I have been thinking about “The Lego Movie” for two days straight now, and my brain shows no signs of letting up. I certainly did not walk into a movie about talking toys with the expectation that it would give me almost as much to wrestle with intellectually as “2001: A Space Odyssey”.
But, as whoever was in charge of creating that five-ring display for the Olympics can tell you, life is full of surprises.
I can give you a basic review in about three seconds flat; “The Lego Movie” has been slightly overpraised over the past few weeks, but it is about ten times more enjoyable and intelligent than just about anyone could have imagined it would be. It is a smart, clean good time. But you see, “The Lego Movie” is, in its own singularly weird way, incredibly telling and impossibly profound.
The first thing about the picture that boggles the mind is its brisk and hyperactive imagination. Your average Pixar or Dreamworks film is a slick, sweet piece of storytelling with a few moments of elegant homage or gently knowing satire. By contrast, this film throws about a thousand split-second ideas at you every single minute. Oh, look! Morgan Freeman is making fun of himself, but he is also making fun of Gandalf! And Obi-Wan! Oh, look, there’s Channing Tatum as Superman””oh, my gosh, did you catch the Shakespeare reference and the flying Abe Lincoln?!
The short, stand-alone jokes come at you in a dazzling, vicious cascade, with all the relentless color and speed of”¦well, of a kid dumping all the Legos out of a box at once.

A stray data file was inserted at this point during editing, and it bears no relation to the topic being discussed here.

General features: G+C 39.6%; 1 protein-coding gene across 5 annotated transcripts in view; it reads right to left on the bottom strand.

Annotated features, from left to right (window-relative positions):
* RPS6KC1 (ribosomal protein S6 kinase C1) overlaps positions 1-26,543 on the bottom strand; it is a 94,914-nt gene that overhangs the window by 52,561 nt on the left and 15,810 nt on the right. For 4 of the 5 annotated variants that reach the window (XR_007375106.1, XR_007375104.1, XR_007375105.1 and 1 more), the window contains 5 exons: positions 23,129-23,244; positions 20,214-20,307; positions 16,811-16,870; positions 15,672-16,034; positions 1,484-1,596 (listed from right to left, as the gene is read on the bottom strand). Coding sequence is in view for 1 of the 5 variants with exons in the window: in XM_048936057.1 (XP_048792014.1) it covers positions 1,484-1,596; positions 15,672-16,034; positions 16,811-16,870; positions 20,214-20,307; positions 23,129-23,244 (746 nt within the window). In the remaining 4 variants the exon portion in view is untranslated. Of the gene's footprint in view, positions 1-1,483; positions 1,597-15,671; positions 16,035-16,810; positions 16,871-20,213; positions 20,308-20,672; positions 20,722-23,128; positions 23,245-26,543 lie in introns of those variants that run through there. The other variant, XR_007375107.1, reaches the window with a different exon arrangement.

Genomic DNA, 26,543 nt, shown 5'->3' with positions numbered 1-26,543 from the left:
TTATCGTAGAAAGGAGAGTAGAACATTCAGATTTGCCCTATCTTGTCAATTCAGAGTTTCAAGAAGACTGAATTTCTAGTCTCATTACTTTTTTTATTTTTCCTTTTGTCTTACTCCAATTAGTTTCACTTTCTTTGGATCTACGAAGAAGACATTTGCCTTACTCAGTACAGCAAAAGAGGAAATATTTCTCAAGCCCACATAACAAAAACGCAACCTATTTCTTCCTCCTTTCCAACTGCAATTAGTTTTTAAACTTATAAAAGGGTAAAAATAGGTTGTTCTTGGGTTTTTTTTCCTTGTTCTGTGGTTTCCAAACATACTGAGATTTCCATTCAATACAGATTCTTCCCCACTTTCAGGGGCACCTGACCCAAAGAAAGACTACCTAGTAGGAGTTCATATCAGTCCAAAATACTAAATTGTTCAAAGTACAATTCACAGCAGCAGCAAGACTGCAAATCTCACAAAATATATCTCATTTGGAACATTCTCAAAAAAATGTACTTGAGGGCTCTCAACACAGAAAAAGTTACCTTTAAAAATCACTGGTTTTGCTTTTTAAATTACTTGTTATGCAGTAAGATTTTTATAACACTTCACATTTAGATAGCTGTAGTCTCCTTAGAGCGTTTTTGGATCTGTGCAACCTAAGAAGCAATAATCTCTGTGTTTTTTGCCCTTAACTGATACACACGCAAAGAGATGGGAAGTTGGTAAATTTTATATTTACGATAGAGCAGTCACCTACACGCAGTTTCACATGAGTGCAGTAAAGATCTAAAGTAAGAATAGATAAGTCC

Do I get a kick out of the film’s madly adrenalized, totally Twitter-era storytelling? Yes. Do I worry that it will leave kids without the patience needed to enjoy much of the world’s great art? Absolutely, because that is the kind of thing I worry about.
Even more thought-provoking is the film’s final twenty minutes, in which a clever bit of meta-narrative snaps all the disconnected scenes into place. During this finale, I realized that this movie about the little plastic blocks I played with as a kid actually has a pretty radical message.
What starts as a spastic spoof of action movies and fantasy epics ultimately turns into both an exploration of the childhood psyche and a potent piece of liberal-libertarian apologia””a screed against big business and a celebration of radical individualism over groupthink.
Now, is the film’s subversively adult message impressively conveyed? Yes. Does the fact that that message is issued in a film made by and for a corporation keep me up at night? Yes, because these are the sorts of things that keep me up at night.
But here I am using phrases like “liberal-libertarian apologia” to describe a movie with talking cats and a song called “Everything Is Awesome.” What a killjoy.
So, folks, here is the deal. Go see “The Lego Movie”. Enjoy it on its own terms. Then, after a few hours have passed, drop by my dorm and we will worry about it together.
Mason Walker is the A&E Editor of the Trinitonian. He is a senior english major from Dallas, Texas. He has been working for the newspaper for 2 years, formerly as the A&E Columnist.